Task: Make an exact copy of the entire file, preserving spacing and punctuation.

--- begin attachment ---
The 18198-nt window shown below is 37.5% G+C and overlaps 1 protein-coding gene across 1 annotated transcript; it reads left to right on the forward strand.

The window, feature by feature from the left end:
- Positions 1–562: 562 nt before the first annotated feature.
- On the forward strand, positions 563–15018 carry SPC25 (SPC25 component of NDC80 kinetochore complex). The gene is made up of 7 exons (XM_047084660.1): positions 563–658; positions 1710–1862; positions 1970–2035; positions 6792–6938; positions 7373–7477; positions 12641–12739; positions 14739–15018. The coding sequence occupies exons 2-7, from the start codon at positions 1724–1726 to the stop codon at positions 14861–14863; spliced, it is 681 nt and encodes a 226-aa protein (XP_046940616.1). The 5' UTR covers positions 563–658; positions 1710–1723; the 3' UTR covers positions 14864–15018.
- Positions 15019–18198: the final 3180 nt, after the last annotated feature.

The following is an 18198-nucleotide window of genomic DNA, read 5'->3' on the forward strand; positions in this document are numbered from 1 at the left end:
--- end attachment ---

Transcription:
The 18198-nt window shown below is 37.5% G+C and overlaps 1 protein-coding gene across 1 annotated transcript; it reads left to right on the forward strand.

The window, feature by feature from the left end:
- Positions 1–562: 562 nt before the first annotated feature.
- On the forward strand, positions 563–15018 carry SPC25 (SPC25 component of NDC80 kinetochore complex). The gene is made up of 7 exons (XM_047084660.1): positions 563–658; positions 1710–1862; positions 1970–2035; positions 6792–6938; positions 7373–7477; positions 12641–12739; positions 14739–15018. The coding sequence occupies exons 2-7, from the start codon at positions 1724–1726 to the stop codon at positions 14861–14863; spliced, it is 681 nt and encodes a 226-aa protein (XP_046940616.1). The 5' UTR covers positions 563–658; positions 1710–1723; the 3' UTR covers positions 14864–15018.
- Positions 15019–18198: the final 3180 nt, after the last annotated feature.

The following is an 18198-nucleotide window of genomic DNA, read 5'->3' on the forward strand; positions in this document are numbered from 1 at the left end: